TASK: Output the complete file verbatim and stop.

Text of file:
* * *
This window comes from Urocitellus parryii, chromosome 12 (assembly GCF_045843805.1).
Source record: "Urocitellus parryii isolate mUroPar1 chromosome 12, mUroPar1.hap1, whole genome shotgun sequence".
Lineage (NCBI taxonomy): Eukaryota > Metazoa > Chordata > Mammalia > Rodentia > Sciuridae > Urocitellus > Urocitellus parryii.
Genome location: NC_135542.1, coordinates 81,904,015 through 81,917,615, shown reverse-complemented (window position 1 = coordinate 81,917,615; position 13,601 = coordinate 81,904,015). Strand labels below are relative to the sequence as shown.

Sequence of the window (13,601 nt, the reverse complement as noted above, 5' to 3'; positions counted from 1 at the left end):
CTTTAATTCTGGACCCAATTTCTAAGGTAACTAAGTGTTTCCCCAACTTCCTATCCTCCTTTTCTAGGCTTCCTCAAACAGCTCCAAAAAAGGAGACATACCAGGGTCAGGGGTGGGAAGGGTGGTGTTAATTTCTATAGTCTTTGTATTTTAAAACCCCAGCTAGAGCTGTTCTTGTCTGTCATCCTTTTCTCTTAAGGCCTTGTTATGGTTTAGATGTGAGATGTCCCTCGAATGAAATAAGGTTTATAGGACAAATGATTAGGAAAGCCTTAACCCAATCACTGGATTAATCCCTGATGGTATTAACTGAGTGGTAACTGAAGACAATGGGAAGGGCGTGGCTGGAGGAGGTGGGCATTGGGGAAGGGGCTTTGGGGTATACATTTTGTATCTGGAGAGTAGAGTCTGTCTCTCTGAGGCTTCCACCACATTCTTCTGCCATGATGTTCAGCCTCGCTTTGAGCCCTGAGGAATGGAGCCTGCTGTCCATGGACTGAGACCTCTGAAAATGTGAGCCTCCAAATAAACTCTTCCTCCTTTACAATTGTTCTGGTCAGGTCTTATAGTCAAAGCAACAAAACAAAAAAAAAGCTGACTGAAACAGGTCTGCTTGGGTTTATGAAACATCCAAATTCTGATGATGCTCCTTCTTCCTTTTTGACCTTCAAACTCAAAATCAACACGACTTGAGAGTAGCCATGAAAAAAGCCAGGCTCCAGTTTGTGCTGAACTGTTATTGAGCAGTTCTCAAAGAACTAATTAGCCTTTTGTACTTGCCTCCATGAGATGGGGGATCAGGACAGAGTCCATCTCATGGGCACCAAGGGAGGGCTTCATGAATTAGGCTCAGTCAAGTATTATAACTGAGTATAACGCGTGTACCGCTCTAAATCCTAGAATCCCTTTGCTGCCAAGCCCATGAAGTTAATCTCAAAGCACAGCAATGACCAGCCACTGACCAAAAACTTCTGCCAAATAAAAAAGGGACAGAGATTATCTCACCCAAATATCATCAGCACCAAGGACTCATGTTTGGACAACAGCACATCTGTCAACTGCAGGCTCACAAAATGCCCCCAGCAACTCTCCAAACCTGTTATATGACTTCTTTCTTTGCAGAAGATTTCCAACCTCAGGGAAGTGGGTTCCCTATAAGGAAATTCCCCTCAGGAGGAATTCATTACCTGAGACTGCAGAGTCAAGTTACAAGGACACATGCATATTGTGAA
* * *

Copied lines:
This window comes from Urocitellus parryii, chromosome 12 (assembly GCF_045843805.1).
Source record: "Urocitellus parryii isolate mUroPar1 chromosome 12, mUroPar1.hap1, whole genome shotgun sequence".
Lineage (NCBI taxonomy): Eukaryota > Metazoa > Chordata > Mammalia > Rodentia > Sciuridae > Urocitellus > Urocitellus parryii.
Genome location: NC_135542.1, coordinates 81,904,015 through 81,917,615, shown reverse-complemented (window position 1 = coordinate 81,917,615; position 13,601 = coordinate 81,904,015). Strand labels below are relative to the sequence as shown.

Sequence of the window (13,601 nt, the reverse complement as noted above, 5' to 3'; positions counted from 1 at the left end):
CTTTAATTCTGGACCCAATTTCTAAGGTAACTAAGTGTTTCCCCAACTTCCTATCCTCCTTTTCTAGGCTTCCTCAAACAGCTCCAAAAAAGGAGACATACCAGGGTCAGGGGTGGGAAGGGTGGTGTTAATTTCTATAGTCTTTGTATTTTAAAACCCCAGCTAGAGCTGTTCTTGTCTGTCATCCTTTTCTCTTAAGGCCTTGTTATGGTTTAGATGTGAGATGTCCCTCGAATGAAATAAGGTTTATAGGACAAATGATTAGGAAAGCCTTAACCCAATCACTGGATTAATCCCTGATGGTATTAACTGAGTGGTAACTGAAGACAATGGGAAGGGCGTGGCTGGAGGAGGTGGGCATTGGGGAAGGGGCTTTGGGGTATACATTTTGTATCTGGAGAGTAGAGTCTGTCTCTCTGAGGCTTCCACCACATTCTTCTGCCATGATGTTCAGCCTCGCTTTGAGCCCTGAGGAATGGAGCCTGCTGTCCATGGACTGAGACCTCTGAAAATGTGAGCCTCCAAATAAACTCTTCCTCCTTTACAATTGTTCTGGTCAGGTCTTATAGTCAAAGCAACAAAACAAAAAAAAAGCTGACTGAAACAGGTCTGCTTGGGTTTATGAAACATCCAAATTCTGATGATGCTCCTTCTTCCTTTTTGACCTTCAAACTCAAAATCAACACGACTTGAGAGTAGCCATGAAAAAAGCCAGGCTCCAGTTTGTGCTGAACTGTTATTGAGCAGTTCTCAAAGAACTAATTAGCCTTTTGTACTTGCCTCCATGAGATGGGGGATCAGGACAGAGTCCATCTCATGGGCACCAAGGGAGGGCTTCATGAATTAGGCTCAGTCAAGTATTATAACTGAGTATAACGCGTGTACCGCTCTAAATCCTAGAATCCCTTTGCTGCCAAGCCCATGAAGTTAATCTCAAAGCACAGCAATGACCAGCCACTGACCAAAAACTTCTGCCAAATAAAAAAGGGACAGAGATTATCTCACCCAAATATCATCAGCACCAAGGACTCATGTTTGGACAACAGCACATCTGTCAACTGCAGGCTCACAAAATGCCCCCAGCAACTCTCCAAACCTGTTATATGACTTCTTTCTTTGCAGAAGATTTCCAACCTCAGGGAAGTGGGTTCCCTATAAGGAAATTCCCCTCAGGAGGAATTCATTACCTGAGACTGCAGAGTCAAGTTACAAGGACACATGCATATTGTGAA